Genome of Lactobacillus fructivorans DmelCS_002

Draft genome sequence of Lactobacillus fructivorans DmelCS_002  isolated from the gut of Drosophila melanogaster

Peter D. Newell, John Chaston, Chun-nin (Adam) Wong, and Angela E. Douglas

 Department of Entomology, Cornell University, Ithaca, NY

 

The bacterium Lactobacillus fructivorans DmelCS_002 is a prominent member of the gut microbiota of Drosophila melanogaster.  Here we report the draft genome sequence of Lactobacillus fructivorans DmelCS_002 .  We assembled the genome with Velvet and annotated the genome using the RAST server, attaining a genome sequence of 31 contigs with 1350 annotated features and a total of 1,333,245 bp.

The sequence file is available as Download (see sidebar on left).  If you need the data in a different format, please contact us.

Lactobacilli are the largest group in the Lactic Acid Bacteria (LAB), and can be found in many low oxygen, high nutrient environments (Ljungh and Wadstrom, 2009).  Lactobacilli are also frequent isolates from animal guts, including humans, mice, chickens and the fruit fly, Drosophila melanogaster (Kleerebezem and Vaughan, 2009; Walter, 2008; Wong et al., 2011).  Lactobacillus fructivorans is a heterofermentive LAB commonly associated with food spoilage (Ljungh and Wadstrom, 2009).  However, this species has also been isolated from fish and fruit fly guts (Picchietti et al., 2007; Ren et al., 2007; Wong et al., 2011).  In a comprehensive 454 sequencing of 16s rDNA amplicons from the fly gut, Wong et al. (2011) found L. fructivorans to be the dominant OTU present in early instar larvae and young adult flies.  The role of L. fructivorans association with flies has yet to be determined.   Here we report the genome sequence of Lactobacillus fructivorans DmelCS_002, which represents a useful resource for gaining insight into this understudied species from the fly gut microbiota. 

Lactobacillus fructivorans DmelCS_002 was isolated from aseptically dissected guts of Drosophila melanogaster, and maintained at 30° C on M.R.S. medium (de Man et al., 1960).  Bacteria were grown statically to late-log phase and genomic DNA prepared with the Qiagen DNeasy Blood and Tissue Kit as per the manufacturer’s recommendations.  The Cornell Life Sciences Core Facility performed Illumina library preparation and sequencing.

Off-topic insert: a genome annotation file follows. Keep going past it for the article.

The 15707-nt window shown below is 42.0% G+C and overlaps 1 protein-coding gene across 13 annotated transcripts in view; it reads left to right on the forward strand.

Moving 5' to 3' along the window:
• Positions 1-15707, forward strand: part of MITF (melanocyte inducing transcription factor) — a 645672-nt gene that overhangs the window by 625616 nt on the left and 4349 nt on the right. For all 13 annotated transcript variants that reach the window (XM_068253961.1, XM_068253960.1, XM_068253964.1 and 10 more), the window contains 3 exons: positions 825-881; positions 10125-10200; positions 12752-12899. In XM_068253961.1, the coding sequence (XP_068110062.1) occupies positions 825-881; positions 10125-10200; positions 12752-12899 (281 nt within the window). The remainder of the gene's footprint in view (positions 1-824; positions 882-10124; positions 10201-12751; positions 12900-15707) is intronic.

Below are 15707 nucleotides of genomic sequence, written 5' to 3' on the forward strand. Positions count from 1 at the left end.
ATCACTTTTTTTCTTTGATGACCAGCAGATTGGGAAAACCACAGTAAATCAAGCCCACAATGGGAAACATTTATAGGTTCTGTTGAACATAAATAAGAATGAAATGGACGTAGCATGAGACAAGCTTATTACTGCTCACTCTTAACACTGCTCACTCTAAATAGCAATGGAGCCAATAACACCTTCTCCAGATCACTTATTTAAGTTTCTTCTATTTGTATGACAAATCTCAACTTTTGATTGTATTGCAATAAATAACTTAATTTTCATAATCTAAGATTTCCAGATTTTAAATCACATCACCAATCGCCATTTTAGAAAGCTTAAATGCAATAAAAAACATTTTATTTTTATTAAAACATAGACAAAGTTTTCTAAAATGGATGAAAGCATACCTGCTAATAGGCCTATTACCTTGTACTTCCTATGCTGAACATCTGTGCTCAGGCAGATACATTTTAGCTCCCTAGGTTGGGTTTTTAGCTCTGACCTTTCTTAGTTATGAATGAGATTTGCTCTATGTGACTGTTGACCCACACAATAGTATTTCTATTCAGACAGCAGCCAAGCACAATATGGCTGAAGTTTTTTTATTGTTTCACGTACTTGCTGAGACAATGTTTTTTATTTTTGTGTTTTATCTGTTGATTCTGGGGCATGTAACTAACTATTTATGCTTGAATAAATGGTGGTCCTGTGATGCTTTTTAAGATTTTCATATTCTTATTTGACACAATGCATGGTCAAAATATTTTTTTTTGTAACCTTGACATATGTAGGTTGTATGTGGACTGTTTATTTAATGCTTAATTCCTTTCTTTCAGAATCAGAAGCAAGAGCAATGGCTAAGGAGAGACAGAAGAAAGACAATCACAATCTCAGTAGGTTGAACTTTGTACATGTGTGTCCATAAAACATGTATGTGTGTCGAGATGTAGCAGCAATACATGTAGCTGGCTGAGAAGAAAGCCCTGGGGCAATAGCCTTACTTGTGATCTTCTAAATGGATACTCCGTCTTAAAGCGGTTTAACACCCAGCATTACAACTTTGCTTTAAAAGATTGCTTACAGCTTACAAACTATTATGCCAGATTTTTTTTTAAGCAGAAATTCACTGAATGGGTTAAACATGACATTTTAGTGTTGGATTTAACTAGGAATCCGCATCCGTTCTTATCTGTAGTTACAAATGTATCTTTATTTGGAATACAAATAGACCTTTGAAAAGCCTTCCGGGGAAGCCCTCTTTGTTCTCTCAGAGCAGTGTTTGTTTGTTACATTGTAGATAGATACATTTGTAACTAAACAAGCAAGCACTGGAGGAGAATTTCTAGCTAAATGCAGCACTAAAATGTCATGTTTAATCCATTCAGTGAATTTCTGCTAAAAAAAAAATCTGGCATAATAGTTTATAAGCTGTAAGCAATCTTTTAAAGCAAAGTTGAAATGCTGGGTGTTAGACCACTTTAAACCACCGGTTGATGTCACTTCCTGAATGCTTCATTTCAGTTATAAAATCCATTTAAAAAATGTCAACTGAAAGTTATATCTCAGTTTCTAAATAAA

We used 100 bp paired-end sequencing on an Illumina HiSeq 2000 and obtained sequence data for 17,267,008 read pairs. 16,324,275 read pairs passed quality filtering, providing us with >2,400x genome coverage. We assembled the genome using Velvet 1.2.03 (Zerbino and Birney, 2008) by randomly allocating 16,320,000 read pairs to one of 17 subset files each containing 960,000 read pairs (~144X coverage).  Sequences from each subset file were assembled into contigs using kmer lengths of 65-87, aided by predictions of the Velvet Advisor online tool (Zerbino and Birney, 2008). A representative contig file from each subset was used as input in a second velvet run with a kmer length of 75-85 to create a final assembly that was 1,333,965 bp in length, represented by 38 contigs, with a maximum contig size of 357,852 bp and N50 of 174,419 bp. Annotation and subsequent analyses were performed using the Rapid Annotation using Subsystem Technology (RAST) server (Aziz et al., 2008) to create an annotated genome sequence with 1,333,245 bp, 31 contigs, and 1350 features.

Preliminary comparisons between our genome and that of the only other genome-sequenced representative of the species, L. fructivorans KCTC 3243, indicate a high degree of similarity.  We ran a blastP search of the KCTC 3243 genome with each of 1,281 predicted proteins from the DMC001 sequence, and found 47 putative “unique” sequences (E value of best match >0.01).  Of these, 12 had no match in the NCBI non-redundant protein database (NRDB), suggesting that they are spurious predictions.  The remaining 35 produced NCBI NRDB hits with E values ≤ 3x10-5, and include a number of interesting predicted functions: five transporters, two transcriptional regulators, two transposases, two phage or prophage proteins, a large LPXTG-motif surface protein, and a CRISPR region with five CAS proteins.  Top BLAST hits from the CAS proteins suggest that this locus is homologus to CRISPR loci in a number of other lactobacilli, and belongs to the Csn1-type CRISPR family (Horvath et al., 2009).  The large LPXTG-motif surface protein is a serine-rich repeat family protein, 3,377 amino acids in length.  It bears structural similarity to biofilm adhesins in streptococci and other Gram-positive relatives (Nobbs et al., 2009; Zhou and Wu, 2009), but appears to have no homolog in the Lactobacilli.

 

Acknowledgements
This work was supported by a Ruth L. Kirschstein NRSA postdoctoral fellowship to PDN (1F32GM099374-01), and NIH grant 1R01GM095372 to AED. We thank Peter Schweitzer for assistance with filtering reads and Madeline Galac for assistance installing Velvet.

 

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